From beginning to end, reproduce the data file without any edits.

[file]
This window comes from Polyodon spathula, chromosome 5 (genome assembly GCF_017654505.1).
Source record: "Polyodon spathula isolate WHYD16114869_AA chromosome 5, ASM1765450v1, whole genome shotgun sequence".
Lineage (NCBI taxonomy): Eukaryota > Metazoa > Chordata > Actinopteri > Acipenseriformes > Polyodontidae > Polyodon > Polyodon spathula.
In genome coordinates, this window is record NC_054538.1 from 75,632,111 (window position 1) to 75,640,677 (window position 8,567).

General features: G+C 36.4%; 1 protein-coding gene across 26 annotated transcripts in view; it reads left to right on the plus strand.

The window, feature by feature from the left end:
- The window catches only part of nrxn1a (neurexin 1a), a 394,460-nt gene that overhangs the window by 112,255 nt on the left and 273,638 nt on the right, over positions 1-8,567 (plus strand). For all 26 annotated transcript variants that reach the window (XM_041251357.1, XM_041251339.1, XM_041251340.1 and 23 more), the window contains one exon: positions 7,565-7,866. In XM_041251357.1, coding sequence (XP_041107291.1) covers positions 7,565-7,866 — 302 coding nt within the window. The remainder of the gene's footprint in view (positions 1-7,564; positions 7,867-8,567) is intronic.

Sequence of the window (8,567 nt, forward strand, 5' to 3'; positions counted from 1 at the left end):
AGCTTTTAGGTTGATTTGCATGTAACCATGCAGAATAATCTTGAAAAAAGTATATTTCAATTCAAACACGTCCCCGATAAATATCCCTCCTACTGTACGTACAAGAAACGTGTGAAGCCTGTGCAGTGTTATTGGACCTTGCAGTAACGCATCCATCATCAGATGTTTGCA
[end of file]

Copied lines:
This window comes from Polyodon spathula, chromosome 5 (genome assembly GCF_017654505.1).
Source record: "Polyodon spathula isolate WHYD16114869_AA chromosome 5, ASM1765450v1, whole genome shotgun sequence".
Lineage (NCBI taxonomy): Eukaryota > Metazoa > Chordata > Actinopteri > Acipenseriformes > Polyodontidae > Polyodon > Polyodon spathula.
In genome coordinates, this window is record NC_054538.1 from 75,632,111 (window position 1) to 75,640,677 (window position 8,567).

General features: G+C 36.4%; 1 protein-coding gene across 26 annotated transcripts in view; it reads left to right on the plus strand.

The window, feature by feature from the left end:
- The window catches only part of nrxn1a (neurexin 1a), a 394,460-nt gene that overhangs the window by 112,255 nt on the left and 273,638 nt on the right, over positions 1-8,567 (plus strand). For all 26 annotated transcript variants that reach the window (XM_041251357.1, XM_041251339.1, XM_041251340.1 and 23 more), the window contains one exon: positions 7,565-7,866. In XM_041251357.1, coding sequence (XP_041107291.1) covers positions 7,565-7,866 — 302 coding nt within the window. The remainder of the gene's footprint in view (positions 1-7,564; positions 7,867-8,567) is intronic.

Sequence of the window (8,567 nt, forward strand, 5' to 3'; positions counted from 1 at the left end):
AGCTTTTAGGTTGATTTGCATGTAACCATGCAGAATAATCTTGAAAAAAGTATATTTCAATTCAAACACGTCCCCGATAAATATCCCTCCTACTGTACGTACAAGAAACGTGTGAAGCCTGTGCAGTGTTATTGGACCTTGCAGTAACGCATCCATCATCAGATGTTTGCA